“Investing in the youth” takes more than making youth recipients of policies and programs of adults. It should mean enabling youth participation at the societal and communal level by putting every child in school, every youth in education, and every young adult in decent employment. It should ensure youth have access to basic rights and decent living conditions as a pre-requisite for participation, their communities, decision-making and development.It should also mean enabling access and participation of youth in formal processes by creating inclusive and safe spaces for all people independent of gender, age and background.

Violet Mbiti,Founder Youth County Projects Kenya and Vijana Network International

Effective development cooperation is meant to address our largest intergenerational problems. Intergenerational problems require intergenerational solutions. Intergenerational solutions require intergenerational dialogue.
The youth are dynamic and vibrant. We are discerning, critical and unafraid to speak up and act. And as we speak, many of our youth the world over are engaging, building and joining movements, and working towards the realization of a world imagined – a world where all people are working and are benefiting from genuine development, prosperity, justice and peace.

With Youth County Projects Kenya Coordinators for Mandera and Garisa Counties at the closing ceremony of HLM2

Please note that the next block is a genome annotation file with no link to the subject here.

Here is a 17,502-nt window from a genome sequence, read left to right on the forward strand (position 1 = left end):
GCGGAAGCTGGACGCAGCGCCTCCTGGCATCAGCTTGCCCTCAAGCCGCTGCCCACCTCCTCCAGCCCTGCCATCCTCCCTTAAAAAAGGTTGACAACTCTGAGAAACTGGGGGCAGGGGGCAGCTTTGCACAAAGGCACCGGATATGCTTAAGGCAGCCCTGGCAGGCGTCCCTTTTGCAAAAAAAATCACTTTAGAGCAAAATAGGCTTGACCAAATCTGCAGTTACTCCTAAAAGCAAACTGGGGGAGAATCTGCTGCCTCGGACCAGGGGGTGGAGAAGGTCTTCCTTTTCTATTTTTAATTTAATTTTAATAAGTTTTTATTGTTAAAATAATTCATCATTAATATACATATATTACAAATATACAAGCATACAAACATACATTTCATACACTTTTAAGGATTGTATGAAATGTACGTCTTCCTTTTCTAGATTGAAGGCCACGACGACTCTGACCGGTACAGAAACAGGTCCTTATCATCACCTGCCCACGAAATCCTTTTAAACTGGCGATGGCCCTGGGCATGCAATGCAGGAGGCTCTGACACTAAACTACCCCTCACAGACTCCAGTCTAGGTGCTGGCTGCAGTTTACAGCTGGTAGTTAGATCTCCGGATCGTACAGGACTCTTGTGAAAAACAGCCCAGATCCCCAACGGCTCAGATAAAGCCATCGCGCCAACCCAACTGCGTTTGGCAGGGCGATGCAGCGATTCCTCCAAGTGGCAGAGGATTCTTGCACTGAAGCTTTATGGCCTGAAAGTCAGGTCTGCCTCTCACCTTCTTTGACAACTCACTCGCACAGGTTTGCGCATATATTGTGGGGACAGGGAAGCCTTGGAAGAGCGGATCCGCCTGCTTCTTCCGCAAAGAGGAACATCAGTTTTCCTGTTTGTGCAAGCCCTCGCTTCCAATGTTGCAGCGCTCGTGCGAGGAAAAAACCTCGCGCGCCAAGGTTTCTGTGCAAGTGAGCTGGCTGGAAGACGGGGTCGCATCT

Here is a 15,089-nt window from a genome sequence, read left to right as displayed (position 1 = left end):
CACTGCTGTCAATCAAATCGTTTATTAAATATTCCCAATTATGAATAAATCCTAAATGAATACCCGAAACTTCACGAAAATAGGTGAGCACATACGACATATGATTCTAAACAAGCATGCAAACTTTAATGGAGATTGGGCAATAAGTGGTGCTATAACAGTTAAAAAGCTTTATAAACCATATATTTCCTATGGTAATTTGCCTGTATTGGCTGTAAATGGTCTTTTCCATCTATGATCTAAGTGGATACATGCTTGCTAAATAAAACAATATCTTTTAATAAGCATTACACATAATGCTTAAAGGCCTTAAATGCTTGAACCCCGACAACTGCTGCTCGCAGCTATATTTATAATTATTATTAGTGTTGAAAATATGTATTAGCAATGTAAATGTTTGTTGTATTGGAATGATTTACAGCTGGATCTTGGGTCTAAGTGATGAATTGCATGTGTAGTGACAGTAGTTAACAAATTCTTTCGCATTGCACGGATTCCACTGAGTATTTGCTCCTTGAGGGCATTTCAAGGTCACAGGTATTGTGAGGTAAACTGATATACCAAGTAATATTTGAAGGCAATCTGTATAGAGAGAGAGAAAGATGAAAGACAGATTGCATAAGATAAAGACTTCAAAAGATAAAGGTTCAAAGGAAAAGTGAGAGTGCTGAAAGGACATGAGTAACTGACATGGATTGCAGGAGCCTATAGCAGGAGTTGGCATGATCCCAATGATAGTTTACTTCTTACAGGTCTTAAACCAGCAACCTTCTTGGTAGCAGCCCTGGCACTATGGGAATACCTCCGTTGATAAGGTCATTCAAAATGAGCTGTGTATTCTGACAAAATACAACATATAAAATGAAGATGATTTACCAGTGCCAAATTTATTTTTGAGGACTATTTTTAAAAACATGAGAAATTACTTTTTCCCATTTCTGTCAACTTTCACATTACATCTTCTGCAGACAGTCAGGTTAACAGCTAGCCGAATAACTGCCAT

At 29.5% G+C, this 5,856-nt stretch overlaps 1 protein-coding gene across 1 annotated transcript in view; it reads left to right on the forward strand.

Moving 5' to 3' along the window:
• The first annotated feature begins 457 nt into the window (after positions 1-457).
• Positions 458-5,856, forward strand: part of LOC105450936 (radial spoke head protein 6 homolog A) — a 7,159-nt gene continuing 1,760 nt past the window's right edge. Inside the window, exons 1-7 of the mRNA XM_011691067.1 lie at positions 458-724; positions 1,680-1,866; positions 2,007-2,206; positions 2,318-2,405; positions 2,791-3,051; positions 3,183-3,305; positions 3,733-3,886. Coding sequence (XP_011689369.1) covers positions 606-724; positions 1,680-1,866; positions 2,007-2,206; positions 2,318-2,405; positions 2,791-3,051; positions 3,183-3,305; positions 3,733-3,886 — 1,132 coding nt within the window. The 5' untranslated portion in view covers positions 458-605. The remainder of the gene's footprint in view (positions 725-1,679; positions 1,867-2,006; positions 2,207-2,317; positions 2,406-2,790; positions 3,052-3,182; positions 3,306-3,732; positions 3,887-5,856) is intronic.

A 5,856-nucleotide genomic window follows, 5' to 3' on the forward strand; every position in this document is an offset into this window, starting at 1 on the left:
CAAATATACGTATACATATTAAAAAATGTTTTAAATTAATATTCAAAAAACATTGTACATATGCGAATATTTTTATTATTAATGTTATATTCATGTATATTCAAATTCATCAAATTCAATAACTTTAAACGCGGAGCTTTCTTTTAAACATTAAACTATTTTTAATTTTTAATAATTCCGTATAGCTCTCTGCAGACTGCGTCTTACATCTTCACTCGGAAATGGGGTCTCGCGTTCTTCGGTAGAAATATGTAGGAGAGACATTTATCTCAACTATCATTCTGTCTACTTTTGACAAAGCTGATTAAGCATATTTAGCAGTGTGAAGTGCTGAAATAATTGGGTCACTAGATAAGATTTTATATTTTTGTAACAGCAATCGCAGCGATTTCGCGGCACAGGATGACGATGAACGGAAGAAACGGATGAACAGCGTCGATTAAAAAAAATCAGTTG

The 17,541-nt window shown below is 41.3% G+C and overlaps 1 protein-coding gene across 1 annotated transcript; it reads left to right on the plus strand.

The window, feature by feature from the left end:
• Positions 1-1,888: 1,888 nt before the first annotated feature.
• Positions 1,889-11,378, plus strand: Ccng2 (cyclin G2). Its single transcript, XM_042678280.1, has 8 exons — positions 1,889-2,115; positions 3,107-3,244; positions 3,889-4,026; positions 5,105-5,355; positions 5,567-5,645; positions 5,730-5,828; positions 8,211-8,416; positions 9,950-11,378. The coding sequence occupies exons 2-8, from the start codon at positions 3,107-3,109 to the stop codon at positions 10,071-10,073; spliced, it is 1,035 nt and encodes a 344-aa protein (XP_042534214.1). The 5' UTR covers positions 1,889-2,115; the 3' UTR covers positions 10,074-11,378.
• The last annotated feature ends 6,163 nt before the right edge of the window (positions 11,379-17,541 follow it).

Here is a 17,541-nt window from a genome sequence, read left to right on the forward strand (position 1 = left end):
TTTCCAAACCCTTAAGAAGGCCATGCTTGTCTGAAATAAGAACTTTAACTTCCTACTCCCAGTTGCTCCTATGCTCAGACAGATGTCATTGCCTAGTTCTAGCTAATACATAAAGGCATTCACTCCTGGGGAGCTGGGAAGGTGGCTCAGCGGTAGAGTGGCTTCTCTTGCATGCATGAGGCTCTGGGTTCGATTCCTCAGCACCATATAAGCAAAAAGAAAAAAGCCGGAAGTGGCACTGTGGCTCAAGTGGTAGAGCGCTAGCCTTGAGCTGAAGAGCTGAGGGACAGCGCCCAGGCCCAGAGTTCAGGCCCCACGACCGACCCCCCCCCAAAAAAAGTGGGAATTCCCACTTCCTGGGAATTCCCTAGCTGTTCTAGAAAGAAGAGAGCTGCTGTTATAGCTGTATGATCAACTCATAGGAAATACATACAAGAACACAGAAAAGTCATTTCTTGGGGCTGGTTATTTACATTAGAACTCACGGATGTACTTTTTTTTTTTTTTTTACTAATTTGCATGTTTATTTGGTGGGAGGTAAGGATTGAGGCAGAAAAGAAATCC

This is the world the youth and children want. But we cannot do it ourselves. Let us work together in the spirit of inclusivity and universality, accountability and transparency, and a multi-stakeholder approach.

Through the GPEDC HLM2 Youth Forum, we convey the following challenges:

1. That the Global Partnership for Effective Development Cooperation (GPEDC) recognize and officially acknowledge the youth sector as official partners and stakeholders for development. Concretely, we want the Outcome Document to reflect this;
2. That an environment be enabled, through creation of space in the economic, political and social platforms, for the engagement and active contribution of youth in the development discourse in all levels (local, national, regional and international) through the universal application of effective development cooperation;
a. Specifically, the GPEDC should fully integrate youth participation in mechanisms, procedures and processes to influence decision-making at all levels and develop an age- and gender-specific youth indicator that can monitor, measure and report this framework. To start the process, a task force with clear youth representation be formed to frame the youth indicator or a global partnership initiative;
b. Equally, a youth indicator needs to be created to monitor, measure and report the participation of children and youth in every age level, i.e. in education, in employment, in democracy, among others; and
c. A global delivery roundtable should be convened to build capacity among the youth and children as well as provide financial support for youth-led socio-economic empowerment initiatives. In this roundtable, in the spirit of inclusive partnerships, accountability and transparency, the youth should join and participate governments, philanthropists and other stakeholders to commit in making this work.
3. That all stakeholders, youth included, hold ourselves accountable to all our commitments, build partnership and cooperation, and commit ourselves to doing more for effective development; and finally
4. That development and development cooperation be reimagined (a) to progressively fulfill the rights of the impoverished and marginalized, with the million of youth among them, and (b) to balance growth with the planet’s carrying capacity, for a better world that the youth will inherit.